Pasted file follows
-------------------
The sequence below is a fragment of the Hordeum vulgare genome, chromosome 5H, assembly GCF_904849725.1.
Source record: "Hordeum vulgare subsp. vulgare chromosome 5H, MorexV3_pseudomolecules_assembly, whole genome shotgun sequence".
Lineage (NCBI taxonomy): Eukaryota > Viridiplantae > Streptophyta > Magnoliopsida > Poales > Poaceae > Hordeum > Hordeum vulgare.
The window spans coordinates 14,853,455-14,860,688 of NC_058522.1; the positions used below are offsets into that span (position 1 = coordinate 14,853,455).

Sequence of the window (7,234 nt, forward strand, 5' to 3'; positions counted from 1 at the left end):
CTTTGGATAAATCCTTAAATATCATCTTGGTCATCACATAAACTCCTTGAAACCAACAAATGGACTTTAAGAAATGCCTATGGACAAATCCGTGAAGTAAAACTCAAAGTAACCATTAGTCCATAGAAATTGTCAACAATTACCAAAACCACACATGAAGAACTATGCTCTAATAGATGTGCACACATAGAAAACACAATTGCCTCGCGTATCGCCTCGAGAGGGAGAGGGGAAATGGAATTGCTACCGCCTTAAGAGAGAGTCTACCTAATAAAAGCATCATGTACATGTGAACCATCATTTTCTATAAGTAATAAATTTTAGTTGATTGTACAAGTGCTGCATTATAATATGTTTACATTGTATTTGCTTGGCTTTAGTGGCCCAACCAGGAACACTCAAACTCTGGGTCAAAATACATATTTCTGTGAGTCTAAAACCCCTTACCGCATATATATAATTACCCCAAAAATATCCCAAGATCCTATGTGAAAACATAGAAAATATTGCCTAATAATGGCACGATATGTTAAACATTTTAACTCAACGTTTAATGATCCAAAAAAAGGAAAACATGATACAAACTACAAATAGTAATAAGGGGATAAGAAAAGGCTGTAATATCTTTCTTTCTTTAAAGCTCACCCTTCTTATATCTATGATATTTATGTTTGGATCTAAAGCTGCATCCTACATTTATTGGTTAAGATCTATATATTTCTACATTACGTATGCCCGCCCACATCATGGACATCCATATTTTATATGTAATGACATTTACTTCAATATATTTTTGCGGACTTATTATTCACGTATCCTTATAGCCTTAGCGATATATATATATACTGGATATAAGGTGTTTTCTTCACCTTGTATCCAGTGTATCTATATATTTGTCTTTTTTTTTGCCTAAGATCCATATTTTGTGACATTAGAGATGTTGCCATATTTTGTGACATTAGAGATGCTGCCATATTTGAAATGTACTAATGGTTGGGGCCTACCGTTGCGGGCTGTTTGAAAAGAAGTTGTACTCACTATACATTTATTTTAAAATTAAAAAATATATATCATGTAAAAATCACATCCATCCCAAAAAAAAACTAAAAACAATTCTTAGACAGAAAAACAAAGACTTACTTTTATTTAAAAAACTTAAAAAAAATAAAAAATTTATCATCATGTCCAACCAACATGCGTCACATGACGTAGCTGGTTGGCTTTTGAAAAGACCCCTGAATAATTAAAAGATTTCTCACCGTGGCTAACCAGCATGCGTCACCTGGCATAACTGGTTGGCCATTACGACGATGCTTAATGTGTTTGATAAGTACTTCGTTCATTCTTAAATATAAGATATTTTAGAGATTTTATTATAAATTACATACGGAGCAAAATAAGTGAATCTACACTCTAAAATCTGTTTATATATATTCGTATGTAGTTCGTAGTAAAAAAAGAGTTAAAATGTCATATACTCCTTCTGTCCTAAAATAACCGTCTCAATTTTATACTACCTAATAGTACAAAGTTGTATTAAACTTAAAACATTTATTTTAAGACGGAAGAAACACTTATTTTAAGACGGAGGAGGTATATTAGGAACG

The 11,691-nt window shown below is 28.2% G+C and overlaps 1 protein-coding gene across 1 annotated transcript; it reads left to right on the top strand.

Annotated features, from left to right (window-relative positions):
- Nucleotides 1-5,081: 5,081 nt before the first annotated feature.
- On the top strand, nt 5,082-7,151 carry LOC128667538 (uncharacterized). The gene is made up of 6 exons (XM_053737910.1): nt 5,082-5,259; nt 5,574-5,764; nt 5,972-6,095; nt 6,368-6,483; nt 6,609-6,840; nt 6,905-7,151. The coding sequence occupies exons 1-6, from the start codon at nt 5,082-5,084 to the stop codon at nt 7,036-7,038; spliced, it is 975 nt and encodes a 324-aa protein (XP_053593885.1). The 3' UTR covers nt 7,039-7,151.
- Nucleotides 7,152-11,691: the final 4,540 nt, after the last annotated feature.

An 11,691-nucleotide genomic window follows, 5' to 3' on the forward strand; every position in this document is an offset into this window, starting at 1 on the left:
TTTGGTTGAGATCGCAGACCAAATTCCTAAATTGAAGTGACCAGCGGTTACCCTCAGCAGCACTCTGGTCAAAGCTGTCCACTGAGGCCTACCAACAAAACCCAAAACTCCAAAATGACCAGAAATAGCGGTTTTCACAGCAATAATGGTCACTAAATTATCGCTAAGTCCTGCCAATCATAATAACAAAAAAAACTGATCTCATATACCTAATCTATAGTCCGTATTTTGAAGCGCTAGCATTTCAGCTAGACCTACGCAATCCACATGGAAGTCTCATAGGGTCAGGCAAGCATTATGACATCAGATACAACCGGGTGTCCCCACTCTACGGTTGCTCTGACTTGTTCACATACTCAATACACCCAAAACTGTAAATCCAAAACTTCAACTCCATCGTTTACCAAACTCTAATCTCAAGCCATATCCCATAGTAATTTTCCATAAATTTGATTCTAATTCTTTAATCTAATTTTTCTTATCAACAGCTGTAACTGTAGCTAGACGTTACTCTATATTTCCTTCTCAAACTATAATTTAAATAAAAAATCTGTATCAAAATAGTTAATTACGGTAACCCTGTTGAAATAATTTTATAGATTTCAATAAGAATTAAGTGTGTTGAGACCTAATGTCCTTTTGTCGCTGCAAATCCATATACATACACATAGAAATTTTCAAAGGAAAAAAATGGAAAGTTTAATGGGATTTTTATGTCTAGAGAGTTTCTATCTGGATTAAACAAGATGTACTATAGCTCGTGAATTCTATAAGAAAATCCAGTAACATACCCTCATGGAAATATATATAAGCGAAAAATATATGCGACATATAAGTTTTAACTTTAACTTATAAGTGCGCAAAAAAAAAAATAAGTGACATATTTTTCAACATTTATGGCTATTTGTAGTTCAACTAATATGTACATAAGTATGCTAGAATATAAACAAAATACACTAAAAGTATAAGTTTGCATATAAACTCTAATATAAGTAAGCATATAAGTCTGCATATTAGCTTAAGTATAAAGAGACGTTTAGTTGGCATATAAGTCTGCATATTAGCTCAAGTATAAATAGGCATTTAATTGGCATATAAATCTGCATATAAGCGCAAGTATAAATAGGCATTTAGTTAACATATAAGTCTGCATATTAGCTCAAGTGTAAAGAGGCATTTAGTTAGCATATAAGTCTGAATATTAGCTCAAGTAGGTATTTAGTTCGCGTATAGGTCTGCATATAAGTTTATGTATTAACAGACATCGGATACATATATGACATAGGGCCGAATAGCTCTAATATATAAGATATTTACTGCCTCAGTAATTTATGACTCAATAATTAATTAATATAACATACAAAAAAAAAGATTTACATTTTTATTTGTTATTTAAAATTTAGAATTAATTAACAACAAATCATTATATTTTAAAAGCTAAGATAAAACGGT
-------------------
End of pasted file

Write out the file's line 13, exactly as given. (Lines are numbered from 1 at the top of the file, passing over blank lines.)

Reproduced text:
TTTGGTTGAGATCGCAGACCAAATTCCTAAATTGAAGTGACCAGCGGTTACCCTCAGCAGCACTCTGGTCAAAGCTGTCCACTGAGGCCTACCAACAAAACCCAAAACTCCAAAATGACCAGAAATAGCGGTTTTCACAGCAATAATGGTCACTAAATTATCGCTAAGTCCTGCCAATCATAATAACAAAAAAAACTGATCTCATATACCTAATCTATAGTCCGTATTTTGAAGCGCTAGCATTTCAGCTAGACCTACGCAATCCACATGGAAGTCTCATAGGGTCAGGCAAGCATTATGACATCAGATACAACCGGGTGTCCCCACTCTACGGTTGCTCTGACTTGTTCACATACTCAATACACCCAAAACTGTAAATCCAAAACTTCAACTCCATCGTTTACCAAACTCTAATCTCAAGCCATATCCCATAGTAATTTTCCATAAATTTGATTCTAATTCTTTAATCTAATTTTTCTTATCAACAGCTGTAACTGTAGCTAGACGTTACTCTATATTTCCTTCTCAAACTATAATTTAAATAAAAAATCTGTATCAAAATAGTTAATTACGGTAACCCTGTTGAAATAATTTTATAGATTTCAATAAGAATTAAGTGTGTTGAGACCTAATGTCCTTTTGTCGCTGCAAATCCATATACATACACATAGAAATTTTCAAAGGAAAAAAATGGAAAGTTTAATGGGATTTTTATGTCTAGAGAGTTTCTATCTGGATTAAACAAGATGTACTATAGCTCGTGAATTCTATAAGAAAATCCAGTAACATACCCTCATGGAAATATATATAAGCGAAAAATATATGCGACATATAAGTTTTAACTTTAACTTATAAGTGCGCAAAAAAAAAAATAAGTGACATATTTTTCAACATTTATGGCTATTTGTAGTTCAACTAATATGTACATAAGTATGCTAGAATATAAACAAAATACACTAAAAGTATAAGTTTGCATATAAACTCTAATATAAGTAAGCATATAAGTCTGCATATTAGCTTAAGTATAAAGAGACGTTTAGTTGGCATATAAGTCTGCATATTAGCTCAAGTATAAATAGGCATTTAATTGGCATATAAATCTGCATATAAGCGCAAGTATAAATAGGCATTTAGTTAACATATAAGTCTGCATATTAGCTCAAGTGTAAAGAGGCATTTAGTTAGCATATAAGTCTGAATATTAGCTCAAGTAGGTATTTAGTTCGCGTATAGGTCTGCATATAAGTTTATGTATTAACAGACATCGGATACATATATGACATAGGGCCGAATAGCTCTAATATATAAGATATTTACTGCCTCAGTAATTTATGACTCAATAATTAATTAATATAACATACAAAAAAAAAGATTTACATTTTTATTTGTTATTTAAAATTTAGAATTAATTAACAACAAATCATTATATTTTAAAAGCTAAGATAAAACGGT